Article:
How is reflexive monitoring different?

Ways in which reflexive monitoring differs from ‘traditional' monitoring include the following:

  • The normative point of departure of reflexive monitoring is guided by the ambitions for system innovation in the programme or project together with the underlying theory - on this point, see also ‘About transitions'
  • It is a continuous process of reflection and action (learning-by-doing) and a powerful tool for project or programme management
  • It is attuned to the (long term) ambitions and the system approach, and identifies weak and early signals for change
  • it incorporates external landscape developments, looking for barriers and drivers that may impact the outcome in term of long term systems innovation
  • reflexive monitoring is a participatory process, actively involving stakeholders, programme managers, financers and so forth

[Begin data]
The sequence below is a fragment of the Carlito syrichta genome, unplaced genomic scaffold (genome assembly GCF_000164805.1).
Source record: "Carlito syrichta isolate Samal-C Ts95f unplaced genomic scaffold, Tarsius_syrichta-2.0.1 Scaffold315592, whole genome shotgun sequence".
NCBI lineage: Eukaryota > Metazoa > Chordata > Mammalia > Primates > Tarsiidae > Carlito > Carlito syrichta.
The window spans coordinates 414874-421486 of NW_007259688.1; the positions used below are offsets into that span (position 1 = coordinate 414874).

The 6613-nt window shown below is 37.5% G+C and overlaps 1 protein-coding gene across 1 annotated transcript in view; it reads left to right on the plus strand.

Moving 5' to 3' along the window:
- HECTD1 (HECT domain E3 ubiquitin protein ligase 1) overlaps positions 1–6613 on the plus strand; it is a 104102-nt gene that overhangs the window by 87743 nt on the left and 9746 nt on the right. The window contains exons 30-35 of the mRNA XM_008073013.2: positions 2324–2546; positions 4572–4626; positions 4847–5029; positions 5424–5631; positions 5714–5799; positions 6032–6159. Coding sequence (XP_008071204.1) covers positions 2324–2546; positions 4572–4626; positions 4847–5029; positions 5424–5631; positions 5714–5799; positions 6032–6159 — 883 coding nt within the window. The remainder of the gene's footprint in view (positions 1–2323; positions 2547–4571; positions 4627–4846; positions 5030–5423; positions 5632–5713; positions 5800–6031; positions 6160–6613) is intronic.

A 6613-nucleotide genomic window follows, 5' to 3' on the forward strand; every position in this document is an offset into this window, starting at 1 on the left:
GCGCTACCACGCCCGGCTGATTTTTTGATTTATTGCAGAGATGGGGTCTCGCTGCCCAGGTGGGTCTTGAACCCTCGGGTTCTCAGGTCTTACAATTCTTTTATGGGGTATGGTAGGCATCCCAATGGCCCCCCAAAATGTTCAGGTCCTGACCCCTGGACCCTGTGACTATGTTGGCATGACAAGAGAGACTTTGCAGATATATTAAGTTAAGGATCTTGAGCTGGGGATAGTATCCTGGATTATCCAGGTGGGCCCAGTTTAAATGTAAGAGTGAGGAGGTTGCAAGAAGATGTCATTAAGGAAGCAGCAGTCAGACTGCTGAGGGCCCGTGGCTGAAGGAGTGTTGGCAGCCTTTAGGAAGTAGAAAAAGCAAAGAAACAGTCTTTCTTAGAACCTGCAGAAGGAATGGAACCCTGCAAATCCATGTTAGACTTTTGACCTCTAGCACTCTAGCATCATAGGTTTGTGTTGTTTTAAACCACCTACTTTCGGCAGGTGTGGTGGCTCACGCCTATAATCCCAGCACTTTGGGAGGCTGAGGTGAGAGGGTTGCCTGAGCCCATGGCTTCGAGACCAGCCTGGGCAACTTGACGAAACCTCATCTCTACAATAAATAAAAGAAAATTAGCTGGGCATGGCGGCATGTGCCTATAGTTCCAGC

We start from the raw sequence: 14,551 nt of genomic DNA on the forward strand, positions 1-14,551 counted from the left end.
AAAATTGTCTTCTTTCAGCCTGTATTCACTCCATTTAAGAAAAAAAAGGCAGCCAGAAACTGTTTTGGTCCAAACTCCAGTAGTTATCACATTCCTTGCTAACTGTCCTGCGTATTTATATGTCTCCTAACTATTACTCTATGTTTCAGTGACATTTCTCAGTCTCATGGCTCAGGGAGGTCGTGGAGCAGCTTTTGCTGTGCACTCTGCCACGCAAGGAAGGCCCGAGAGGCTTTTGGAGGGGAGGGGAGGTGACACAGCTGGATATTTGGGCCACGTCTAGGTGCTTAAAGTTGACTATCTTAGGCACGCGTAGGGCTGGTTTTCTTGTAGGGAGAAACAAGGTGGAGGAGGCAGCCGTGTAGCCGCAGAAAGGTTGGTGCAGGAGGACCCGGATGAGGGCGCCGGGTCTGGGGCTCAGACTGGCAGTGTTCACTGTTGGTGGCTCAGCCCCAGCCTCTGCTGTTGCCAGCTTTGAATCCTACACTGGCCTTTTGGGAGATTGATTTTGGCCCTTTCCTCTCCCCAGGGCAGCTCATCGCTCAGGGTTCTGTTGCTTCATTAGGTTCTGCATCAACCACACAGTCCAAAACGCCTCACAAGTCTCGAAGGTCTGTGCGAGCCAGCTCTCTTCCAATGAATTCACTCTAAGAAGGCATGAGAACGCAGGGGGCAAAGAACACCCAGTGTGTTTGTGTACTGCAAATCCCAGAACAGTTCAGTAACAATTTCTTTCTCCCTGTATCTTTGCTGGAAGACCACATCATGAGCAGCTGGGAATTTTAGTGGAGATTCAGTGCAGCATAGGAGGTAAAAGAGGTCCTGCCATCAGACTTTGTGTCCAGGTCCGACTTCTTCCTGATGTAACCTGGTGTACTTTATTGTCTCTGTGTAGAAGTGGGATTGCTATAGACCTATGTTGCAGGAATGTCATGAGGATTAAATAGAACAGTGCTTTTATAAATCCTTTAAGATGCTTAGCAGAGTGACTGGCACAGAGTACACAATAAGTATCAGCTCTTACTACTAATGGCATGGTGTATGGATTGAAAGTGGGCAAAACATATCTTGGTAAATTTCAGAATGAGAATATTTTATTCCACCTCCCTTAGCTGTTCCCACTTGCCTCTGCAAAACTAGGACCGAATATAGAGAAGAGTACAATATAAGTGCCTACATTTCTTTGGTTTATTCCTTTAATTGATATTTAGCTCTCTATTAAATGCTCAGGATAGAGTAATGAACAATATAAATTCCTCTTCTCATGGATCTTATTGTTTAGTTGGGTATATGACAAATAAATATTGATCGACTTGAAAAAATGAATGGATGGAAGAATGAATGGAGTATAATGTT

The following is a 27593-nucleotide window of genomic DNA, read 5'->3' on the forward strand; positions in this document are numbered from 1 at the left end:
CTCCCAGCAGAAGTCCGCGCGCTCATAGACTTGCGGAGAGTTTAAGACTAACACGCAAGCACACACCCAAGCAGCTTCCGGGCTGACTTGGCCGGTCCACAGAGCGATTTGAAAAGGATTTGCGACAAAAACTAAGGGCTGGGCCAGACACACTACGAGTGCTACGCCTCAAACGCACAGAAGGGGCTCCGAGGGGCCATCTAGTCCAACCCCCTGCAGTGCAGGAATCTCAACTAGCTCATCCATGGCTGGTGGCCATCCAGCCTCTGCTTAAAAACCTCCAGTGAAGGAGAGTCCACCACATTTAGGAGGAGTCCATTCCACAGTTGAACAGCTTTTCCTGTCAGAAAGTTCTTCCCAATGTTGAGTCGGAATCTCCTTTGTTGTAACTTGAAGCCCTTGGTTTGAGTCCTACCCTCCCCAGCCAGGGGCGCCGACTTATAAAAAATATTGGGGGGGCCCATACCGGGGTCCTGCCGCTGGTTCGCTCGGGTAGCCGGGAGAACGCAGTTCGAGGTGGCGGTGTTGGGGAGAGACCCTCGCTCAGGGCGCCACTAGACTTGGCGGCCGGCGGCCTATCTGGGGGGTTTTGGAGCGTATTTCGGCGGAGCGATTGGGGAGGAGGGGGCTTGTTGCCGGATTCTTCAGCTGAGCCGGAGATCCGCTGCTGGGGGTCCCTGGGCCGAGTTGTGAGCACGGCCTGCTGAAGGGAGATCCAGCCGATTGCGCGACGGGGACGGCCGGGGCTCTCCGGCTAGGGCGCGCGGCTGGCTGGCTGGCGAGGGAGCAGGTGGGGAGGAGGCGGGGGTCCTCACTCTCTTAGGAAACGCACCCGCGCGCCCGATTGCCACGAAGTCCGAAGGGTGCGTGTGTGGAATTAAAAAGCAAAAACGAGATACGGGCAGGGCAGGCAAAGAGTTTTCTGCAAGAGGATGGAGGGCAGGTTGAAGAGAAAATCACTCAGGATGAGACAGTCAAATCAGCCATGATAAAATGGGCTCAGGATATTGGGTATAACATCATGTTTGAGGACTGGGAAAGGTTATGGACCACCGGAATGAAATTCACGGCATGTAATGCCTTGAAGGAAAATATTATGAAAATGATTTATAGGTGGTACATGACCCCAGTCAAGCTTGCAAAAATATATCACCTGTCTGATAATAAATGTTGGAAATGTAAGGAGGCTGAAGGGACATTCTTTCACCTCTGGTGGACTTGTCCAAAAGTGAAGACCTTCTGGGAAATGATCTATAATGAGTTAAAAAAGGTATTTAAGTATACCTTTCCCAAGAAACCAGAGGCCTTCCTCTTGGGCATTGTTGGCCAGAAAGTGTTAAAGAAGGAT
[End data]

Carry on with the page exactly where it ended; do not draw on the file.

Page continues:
• the participants engage in critical reflection on drivers and barriers - be they institutional obstacles, ‘mental models' or deeper convictions and cultural values - to generate creative ideas to overcome barriers and to benefit from drivers
  • reflexive monitoring not only raises questions about the actual performance of activities, but also about the objectives, target groups and strategies of the programme or project. By doing so it helps strengthening coherence throughout transition programmes.